• #6
            I'm afraid the good times are over. I'm probably older than anyone else on this forum.
            Learn how to feed yourself and your family. Then teach them how to do the same and how to save their money.
            We as a nation have squandered our natural resources,and sold our souls to the credit card companies. Those of our grandparents generation lived by different rules. Owe no one anything and your life is yours.

            An Amish Man once said to me. "We buy what we need,you buy what you want." It made sense to me and still does.

            I'm sure you have noticed that our gov. is complaining that we are now saving too much money. The whole system is on credit! If you can pay off a house loan in 30yrs,you can pay cash for it in 10yrs.Think about it.

            My grandparents paid cash for everything and so do I. If you want your children to have something,leave them a home that's paid for and the skills to feed themselves. Even in the Burbs you can grow an amazing amount of food in your back yard and still, if you have one,go to your job everyday. Each thing you grow is one less that you have to buy. Besides it tastes better too.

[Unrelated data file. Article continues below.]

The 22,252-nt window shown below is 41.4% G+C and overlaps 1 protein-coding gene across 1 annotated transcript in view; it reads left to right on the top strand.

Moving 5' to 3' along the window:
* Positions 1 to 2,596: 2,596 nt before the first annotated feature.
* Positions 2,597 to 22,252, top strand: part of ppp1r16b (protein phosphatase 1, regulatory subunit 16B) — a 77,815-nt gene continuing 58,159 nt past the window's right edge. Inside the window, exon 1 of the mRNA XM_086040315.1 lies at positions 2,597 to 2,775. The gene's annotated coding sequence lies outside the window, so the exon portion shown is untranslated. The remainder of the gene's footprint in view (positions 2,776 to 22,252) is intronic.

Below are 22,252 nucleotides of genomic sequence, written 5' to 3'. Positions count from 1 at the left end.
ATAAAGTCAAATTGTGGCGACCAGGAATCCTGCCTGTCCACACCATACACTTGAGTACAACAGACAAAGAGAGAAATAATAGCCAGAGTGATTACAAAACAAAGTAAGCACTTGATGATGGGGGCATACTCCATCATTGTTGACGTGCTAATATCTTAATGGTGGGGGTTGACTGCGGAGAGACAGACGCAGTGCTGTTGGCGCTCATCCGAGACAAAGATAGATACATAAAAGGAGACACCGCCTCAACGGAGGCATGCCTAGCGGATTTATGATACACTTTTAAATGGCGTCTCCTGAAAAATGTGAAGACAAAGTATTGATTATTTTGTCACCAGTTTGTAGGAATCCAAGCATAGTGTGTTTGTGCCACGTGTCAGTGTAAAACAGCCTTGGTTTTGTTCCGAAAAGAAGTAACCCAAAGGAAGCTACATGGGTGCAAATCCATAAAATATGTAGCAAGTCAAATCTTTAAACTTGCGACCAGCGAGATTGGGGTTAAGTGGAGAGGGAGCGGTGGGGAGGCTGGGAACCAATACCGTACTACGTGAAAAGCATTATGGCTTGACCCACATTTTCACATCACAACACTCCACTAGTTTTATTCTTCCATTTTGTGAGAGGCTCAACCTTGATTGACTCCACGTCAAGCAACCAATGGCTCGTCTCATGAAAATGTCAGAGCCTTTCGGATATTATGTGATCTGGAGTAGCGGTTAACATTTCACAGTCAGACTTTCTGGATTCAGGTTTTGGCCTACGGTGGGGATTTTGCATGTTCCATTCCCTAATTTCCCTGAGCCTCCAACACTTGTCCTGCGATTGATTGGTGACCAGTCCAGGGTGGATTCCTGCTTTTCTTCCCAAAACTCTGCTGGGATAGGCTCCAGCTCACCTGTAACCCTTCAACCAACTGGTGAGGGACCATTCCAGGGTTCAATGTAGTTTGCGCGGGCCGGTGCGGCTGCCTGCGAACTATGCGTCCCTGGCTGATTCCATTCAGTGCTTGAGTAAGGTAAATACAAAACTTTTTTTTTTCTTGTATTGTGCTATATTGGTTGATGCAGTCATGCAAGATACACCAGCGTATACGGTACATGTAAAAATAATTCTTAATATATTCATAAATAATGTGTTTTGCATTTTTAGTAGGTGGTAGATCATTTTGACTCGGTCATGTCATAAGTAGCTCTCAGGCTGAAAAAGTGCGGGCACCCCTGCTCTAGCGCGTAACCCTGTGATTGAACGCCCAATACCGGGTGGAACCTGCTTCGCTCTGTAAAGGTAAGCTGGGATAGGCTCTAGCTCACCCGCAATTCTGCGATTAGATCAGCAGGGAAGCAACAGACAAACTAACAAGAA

This is not a lecture,it's simply things to consider as options for our changing world. We can not put back the Virgin Forests or the Iron Ore back into the ground nor can we remove the pollution from the Rivers and Oceans any time soon.

            Folks in the Tulsa Oklahoma area are planting vegetable gardens to cut costs and the Cops are complaining that they might be hiding Pot in those gardens. "un Frick'n Believable" I wonder what Agri Biz Jackass planted that idea!

            "Those who hammer their guns into plows will plow the fields of those who don't."-Thomas Jefferson


            • #7
              It's time for older folks to point out that you don't live on credit to the kiddies. This is a bad economic time, but if people keep up the "want want want" it won't ever get better. Now, wanting something is normal and natural and it's what dreams and careers are made on, but people have to work for it BEFORE they get it. Credit is the key...savings is the key...I don't care what the banks say, it only makes sense. Banks and business will readjust to a more natural and sustainable level if people wake up and live within their means.